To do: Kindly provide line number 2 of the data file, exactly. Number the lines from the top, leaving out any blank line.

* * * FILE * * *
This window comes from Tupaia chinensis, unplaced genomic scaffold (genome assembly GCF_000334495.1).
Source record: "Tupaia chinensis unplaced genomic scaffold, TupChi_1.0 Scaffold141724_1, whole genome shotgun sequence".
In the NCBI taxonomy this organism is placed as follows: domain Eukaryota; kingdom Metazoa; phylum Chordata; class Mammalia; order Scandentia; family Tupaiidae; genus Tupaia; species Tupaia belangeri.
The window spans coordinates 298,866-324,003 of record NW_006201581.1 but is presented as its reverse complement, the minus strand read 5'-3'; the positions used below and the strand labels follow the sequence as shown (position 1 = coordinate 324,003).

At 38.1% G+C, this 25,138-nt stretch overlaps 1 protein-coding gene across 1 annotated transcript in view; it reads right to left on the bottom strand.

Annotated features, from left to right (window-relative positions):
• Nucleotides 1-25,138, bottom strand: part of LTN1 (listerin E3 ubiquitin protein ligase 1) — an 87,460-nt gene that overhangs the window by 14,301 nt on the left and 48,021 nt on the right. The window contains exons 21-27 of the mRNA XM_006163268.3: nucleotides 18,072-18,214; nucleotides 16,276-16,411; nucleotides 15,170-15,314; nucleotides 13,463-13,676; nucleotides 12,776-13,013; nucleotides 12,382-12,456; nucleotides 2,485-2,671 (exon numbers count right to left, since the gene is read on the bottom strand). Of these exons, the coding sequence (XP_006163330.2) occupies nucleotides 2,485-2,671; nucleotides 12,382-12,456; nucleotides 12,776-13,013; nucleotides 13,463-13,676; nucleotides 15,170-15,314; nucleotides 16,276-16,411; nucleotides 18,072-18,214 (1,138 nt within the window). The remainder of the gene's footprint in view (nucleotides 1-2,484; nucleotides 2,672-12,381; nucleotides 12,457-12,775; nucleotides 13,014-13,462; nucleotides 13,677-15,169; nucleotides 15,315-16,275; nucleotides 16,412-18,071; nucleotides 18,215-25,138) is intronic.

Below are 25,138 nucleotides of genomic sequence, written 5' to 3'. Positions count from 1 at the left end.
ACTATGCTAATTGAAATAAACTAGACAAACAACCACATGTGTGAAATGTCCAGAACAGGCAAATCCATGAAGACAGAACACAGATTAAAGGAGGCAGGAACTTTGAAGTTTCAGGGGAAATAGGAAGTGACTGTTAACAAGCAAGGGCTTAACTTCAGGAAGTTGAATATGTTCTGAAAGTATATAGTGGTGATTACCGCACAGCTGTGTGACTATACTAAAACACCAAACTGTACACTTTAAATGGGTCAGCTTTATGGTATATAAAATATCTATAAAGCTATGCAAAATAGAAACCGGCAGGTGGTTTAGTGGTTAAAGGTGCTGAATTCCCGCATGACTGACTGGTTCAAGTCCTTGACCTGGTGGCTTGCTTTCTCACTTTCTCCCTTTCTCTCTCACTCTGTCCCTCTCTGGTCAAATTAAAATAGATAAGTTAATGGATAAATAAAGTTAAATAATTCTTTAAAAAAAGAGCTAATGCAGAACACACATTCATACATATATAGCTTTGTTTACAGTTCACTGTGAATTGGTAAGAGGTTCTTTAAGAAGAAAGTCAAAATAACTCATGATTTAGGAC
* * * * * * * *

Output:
Source record: "Tupaia chinensis unplaced genomic scaffold, TupChi_1.0 Scaffold141724_1, whole genome shotgun sequence".